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Why do I need an eye exam?

Visual Acuity can shift sometimes without you even realizing it. Even a little change in prescription can cause headaches or eyestrain.Visual Acuity can shift sometimes without you even realizing it. Even a little change in prescription can cause headaches or eyestrain.

Developmental Problems

Uncorrected vision in children can lead to amblyopia, reduced vision that may not be improved, even with glasses. Kids can also have strabismus, where the eye rests nasally or temporally, rather than working with the other eye to give good depth perception. Children can pass school vision screenings with 20/20 vision and still have ocular muscle troubles that can impede learning. Other congenital abnormalities can be checked as well, congenital cataracts & congenital glaucoma.

Eye Diseases

Several eye diseases have absolutely no symptoms. Glaucoma is a great example of this, but even dry macular degeneration and cataracts can progress slowly and sneak some vision loss. Diabetes can cause bleeding and other symptoms in the eye. Sometimes diabetes hasn't been diagnosed until bleeding is detected during the retinal examination.

What's the difference between vision screenings and vision examinations

Vision screenings are limited and cannot be used to diagnose an eye or vision problem, but rather to indicate a potential need for further evaluation.

Many vision screenings test for visual acuity only. According to a study funded by the National Eye Institute, even with highly trained screeners, 1/3 of children with eye or vision disorders can be missed. A child may be able to see an eye chart 20 feet away, but their vision up close when reading a book may be reduced, or there could be a health issue or vision perception problem.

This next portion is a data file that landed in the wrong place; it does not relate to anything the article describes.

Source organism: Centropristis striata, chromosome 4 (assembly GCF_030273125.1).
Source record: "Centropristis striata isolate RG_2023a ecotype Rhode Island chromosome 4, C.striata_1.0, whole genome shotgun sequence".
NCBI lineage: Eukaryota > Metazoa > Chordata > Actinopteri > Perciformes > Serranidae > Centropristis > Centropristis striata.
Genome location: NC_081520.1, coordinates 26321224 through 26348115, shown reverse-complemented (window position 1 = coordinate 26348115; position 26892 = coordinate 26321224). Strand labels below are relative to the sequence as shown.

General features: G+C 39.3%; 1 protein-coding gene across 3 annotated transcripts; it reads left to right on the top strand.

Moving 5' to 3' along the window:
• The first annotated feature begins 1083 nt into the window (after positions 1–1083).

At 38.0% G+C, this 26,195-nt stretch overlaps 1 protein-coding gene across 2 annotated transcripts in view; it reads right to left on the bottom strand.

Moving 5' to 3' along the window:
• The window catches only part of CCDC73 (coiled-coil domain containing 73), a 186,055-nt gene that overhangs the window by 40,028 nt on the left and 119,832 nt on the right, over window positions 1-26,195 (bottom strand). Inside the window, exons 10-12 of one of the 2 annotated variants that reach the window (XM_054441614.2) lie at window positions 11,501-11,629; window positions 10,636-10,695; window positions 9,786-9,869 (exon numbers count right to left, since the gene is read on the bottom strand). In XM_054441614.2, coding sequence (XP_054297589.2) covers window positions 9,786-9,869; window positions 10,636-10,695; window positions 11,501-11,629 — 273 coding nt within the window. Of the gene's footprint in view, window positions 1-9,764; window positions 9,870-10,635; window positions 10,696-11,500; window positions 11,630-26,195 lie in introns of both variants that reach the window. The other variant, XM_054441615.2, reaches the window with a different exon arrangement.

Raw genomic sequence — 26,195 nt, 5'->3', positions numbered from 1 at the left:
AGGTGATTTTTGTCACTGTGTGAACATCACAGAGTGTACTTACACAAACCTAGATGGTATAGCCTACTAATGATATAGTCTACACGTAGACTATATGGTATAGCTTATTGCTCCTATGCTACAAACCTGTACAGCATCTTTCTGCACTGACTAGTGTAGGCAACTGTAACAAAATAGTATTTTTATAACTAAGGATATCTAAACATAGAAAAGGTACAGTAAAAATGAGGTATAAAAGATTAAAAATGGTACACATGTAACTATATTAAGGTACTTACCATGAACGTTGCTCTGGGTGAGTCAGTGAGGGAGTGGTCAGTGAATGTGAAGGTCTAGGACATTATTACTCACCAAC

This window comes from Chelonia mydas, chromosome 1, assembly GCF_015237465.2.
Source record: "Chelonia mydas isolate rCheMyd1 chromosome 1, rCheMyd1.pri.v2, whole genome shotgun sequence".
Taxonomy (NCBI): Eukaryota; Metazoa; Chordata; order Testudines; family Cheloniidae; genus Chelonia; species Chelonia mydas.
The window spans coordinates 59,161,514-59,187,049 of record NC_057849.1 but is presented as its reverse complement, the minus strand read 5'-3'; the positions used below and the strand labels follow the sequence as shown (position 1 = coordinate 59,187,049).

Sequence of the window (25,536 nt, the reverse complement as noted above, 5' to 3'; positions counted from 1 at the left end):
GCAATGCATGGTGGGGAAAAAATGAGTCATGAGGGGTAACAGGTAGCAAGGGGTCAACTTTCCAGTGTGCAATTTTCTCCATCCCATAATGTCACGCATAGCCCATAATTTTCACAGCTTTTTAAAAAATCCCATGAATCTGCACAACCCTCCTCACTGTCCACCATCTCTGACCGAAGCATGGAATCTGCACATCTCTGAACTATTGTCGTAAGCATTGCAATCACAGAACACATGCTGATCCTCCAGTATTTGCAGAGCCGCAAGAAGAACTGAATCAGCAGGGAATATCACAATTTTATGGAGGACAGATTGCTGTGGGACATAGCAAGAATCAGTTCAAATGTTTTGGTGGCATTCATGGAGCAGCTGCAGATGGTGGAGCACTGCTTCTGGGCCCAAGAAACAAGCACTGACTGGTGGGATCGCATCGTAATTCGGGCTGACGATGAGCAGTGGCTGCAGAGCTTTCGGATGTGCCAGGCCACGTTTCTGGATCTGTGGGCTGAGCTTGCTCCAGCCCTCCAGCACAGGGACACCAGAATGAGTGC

Less than 50% of children who were identified in screenings as needing a full eye exam, actually received that care. The average time between the recommendation for the eye exam and the scheduled exam is 18 months. In a complete eye examination, visual acuity is measured at multiple distances. Focusing or accommodation, the ability to shift focus from up close to far away and back with accuracy and comfort, is measured. Visual alignment and ocular motility, the way the muscles aim, both converging and diverging together which helps with depth perception. Eye Tracking can be measured to make sure a child can accurately track the letters across the page. Color vision can be evaluated, ocular health is evaluated.

The American Optometric Association (AOA) recommends that a child receive a comprehensive eye exam at 6 months old, three years old, upon entering school, and every two years thereafter. Good vision is an important part of education. Many experts believe 80% of learning is done through a child's eyes. Reading, computer use and overheads, chalk boards, and white boards are all visual tasks students perform every day. A child's eyes are always at use in the classroom. If your child's vision is not working properly, learning and class participation will suffer.

Could your child have a vision problem?

Does your Pre-Schooler:

  • Have an eye that ever appears to be out of proper alignment?
  • Tend to bump into objects?
  • Have red eyes or lids?
  • Rub eyes frequently?
  • Have excess tearing?
  • Turn or tilt head to use one eye only?
  • Have encrusted eyelids?
  • Have frequent styes?
  • Avoid coloring, puzzles or detailed activities?
  • Experience difficulty with eye-hand-body coordination?

Does your School-Aged Child:

  • Lose place while reading?
  • Avoid Close work?
  • Hold reading material closer than normal or shift the reading distance?
  • Tend to rub eyes?
  • Have headaches?
  • Turn or tilt head to use only one eye?
  • Make frequent reversals when reading or writing?
  • Use finger to maintain place when reading?
  • Omit or confuse small words when reading?
  • Consistently perform below potential?
  • Struggle to complete homework